Cree, Seagate, Sandisk: Why Richie Freeman Likes Them

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The $6.8 billion ClearBridge Aggressive Growth Fund -- which dropped Legg Mason from its name on Jan. 1 -- is a poster boy for taking a long-term approach to investing.

Many of the fund's 58 stocks had been in the portfolio a decade or more -- dating back to when the fund had the Shearson and Smith Barney rubrics.

This fund's brand of long-term investing is a key reason its performance ranks in the top 1% of its large-cap growth peer group year-to-date and over the past 12 months. It's in the top 9% over the past five years and the top 26% over the past 10 years.

The fund was up 15.82% this year going into Monday, vs. 8.79% for its peers tracked by Morningstar Inc. and 10.61% for the S&P 500.

Over the past three years its average annual gain was 16.86% vs. 10.82% for its peer group and 12.67% for the big-cap bogey.

The fund got hurt in the broad market downturn that began in 2007. It ranked in the bottom 5% of its peers in 2007, and bottom 33% and 39% the next two years.

Managers Richie Freeman, 59 years old, and Evan Bauman, 37, discussed their investment approach from their offices in Manhattan.

IBD: How would you summarize your strategy?

Freeman: This fund will have its 30th anniversary in October. And during that time, we've been accumulators of innovative businesses, unlike many others who are serial flippers of pieces of paper.

Lots of guys say they are long-term investors. But they flip their portfolios two, three, four times a year. We find stocks we like and stick with many of them.

IBD: You've hadTyco ( TYC ) since 1983,Intel ( INTC ) since 1985 andComcast ( CMCSA ) since 1986. You boughtForest Labs ( FRX ) near the fund's inception in 1983. You've held many additional names a decade or more. Why hold names such a long time?

Freeman: We're not forecasters. Some stocks are disappointments. We get some names through mergers and acquisitions. But one thing our good stocks tend to have in common is that they're not afraid to spend money today, looking ahead three to five years.

IBD: How would you elaborate on that, Evan?

Bauman: Just to dovetail with what Richie said, we identify companies with sustainable growth business models, companies that are self-financing because of strong cash flow and free cash flow, not companies that constantly need to refinance themselves.

Innovation is a core theme. We want companies that target big addressable markets. We want companies that have big barriers to entry or competitive advantages. We want self-sustaining organic growth models.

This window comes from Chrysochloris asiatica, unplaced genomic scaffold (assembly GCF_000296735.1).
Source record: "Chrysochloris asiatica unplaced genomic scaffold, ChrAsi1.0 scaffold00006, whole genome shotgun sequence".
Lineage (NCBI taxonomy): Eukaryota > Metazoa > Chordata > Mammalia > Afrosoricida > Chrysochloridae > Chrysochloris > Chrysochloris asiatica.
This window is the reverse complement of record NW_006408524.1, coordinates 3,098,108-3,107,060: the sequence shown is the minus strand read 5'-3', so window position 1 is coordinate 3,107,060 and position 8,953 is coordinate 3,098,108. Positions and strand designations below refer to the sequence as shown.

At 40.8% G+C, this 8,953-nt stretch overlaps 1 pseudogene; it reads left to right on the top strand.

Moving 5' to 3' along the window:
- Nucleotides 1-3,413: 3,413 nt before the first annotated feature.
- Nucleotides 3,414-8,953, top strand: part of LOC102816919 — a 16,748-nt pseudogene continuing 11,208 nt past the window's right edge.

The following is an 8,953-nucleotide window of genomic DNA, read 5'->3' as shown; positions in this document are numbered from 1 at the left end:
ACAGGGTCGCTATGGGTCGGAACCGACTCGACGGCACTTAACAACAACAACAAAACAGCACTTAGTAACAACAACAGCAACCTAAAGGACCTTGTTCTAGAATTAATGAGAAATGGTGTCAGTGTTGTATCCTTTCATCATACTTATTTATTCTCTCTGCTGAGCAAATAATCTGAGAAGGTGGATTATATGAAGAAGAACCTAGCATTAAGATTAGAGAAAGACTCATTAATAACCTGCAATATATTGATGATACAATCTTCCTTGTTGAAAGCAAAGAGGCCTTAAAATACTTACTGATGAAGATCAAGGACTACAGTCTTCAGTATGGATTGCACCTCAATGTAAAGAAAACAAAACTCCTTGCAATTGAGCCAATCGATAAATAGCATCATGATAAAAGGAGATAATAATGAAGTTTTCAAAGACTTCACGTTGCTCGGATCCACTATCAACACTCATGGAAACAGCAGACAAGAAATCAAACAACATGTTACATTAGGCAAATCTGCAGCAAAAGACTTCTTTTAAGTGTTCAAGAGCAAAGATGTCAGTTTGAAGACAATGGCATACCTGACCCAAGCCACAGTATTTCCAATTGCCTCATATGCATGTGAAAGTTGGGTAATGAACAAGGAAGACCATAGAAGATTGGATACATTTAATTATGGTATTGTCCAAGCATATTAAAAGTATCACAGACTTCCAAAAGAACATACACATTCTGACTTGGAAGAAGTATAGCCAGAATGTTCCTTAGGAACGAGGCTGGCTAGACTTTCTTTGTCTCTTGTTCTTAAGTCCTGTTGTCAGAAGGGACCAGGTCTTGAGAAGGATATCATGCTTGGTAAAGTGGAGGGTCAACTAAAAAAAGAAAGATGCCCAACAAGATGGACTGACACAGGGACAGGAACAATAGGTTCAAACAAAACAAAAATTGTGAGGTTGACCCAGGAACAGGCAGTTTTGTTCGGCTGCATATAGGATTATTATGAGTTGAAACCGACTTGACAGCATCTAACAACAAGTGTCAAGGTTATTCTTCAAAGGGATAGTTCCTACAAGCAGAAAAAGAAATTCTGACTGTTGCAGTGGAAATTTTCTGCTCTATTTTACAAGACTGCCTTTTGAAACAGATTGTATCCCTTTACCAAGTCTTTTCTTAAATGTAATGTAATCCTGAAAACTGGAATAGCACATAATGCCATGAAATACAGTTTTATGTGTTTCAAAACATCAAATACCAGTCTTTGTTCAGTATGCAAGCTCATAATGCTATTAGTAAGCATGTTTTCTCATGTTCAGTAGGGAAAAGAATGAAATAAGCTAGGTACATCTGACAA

IBD: What role does valuation play in your stock-picking?

Bauman: We like to identify stocks early on, before they become household names. Then we like to hold them long enough for us to capture and capitalize on earnings and cash flow growth.

We want both ends: We want to not only find them when they're inefficiently priced, but also hold them long enough to let the story play out. If we can use volatility to build a position, that's a hallmark of our strategy.

IBD: You boughtCree ( CREE ) when it sold off, didn't you?

Bauman: Great example. The company had sold off from over 100 to under 10 between 2000 and 2002. We bought it for the first time in the summer of 2002. They make LEDs and related devices, which are becoming widely known. But they weren't well known in 2002.

So they've grown, become vertically integrated. At first they made backlighting for cell phones, then TVs. Now they make chips and retail light bulbs. All the while, they've put money into R&D. They've bought fixtures companies. Their technologies have become the best in the industry in terms of cost of manufacturing and brightness per watt in their devices.

They've done this with a combination of innovation and cash flow, and no debt.

Even with all of this growth, they're still in the early stages of a revolution in lighting.

IBD: Richie, you once told me you are a time arbitrager. Still true?

Freeman: My (former) boss at Chemical Bank used to say that valuation is everything. Valuation often is a matter of when you buy.

IBD: Evan, what's a current example of a buy influenced by timing?

Bauman: If you want to characterize us, we're not only sustainable growth investors but contrarians.

IBD: And an example?

Freeman: Seagate (STX). In the last three or four years, what have investors hated more than PCs? Their sales are declining. So people ask us, how can you own a disk drive company?

The answer is that the field is now down to three companies, so pricing is more rational.

There's no unit growth in computers. But storage is growing. Earnings have gone from single-digit growth years ago to low double digits over the past few years. They've bought back 200 million shares. Their dividend yield is over 4%.

IBD: You've gotSanDisk (SNDK) too.

Bauman: They're the leading flash memory company based in the U.S.

We haven't owned device manufacturers, the smart phone makers. But we own SanDisk because it benefits from the growth of data and portability of media.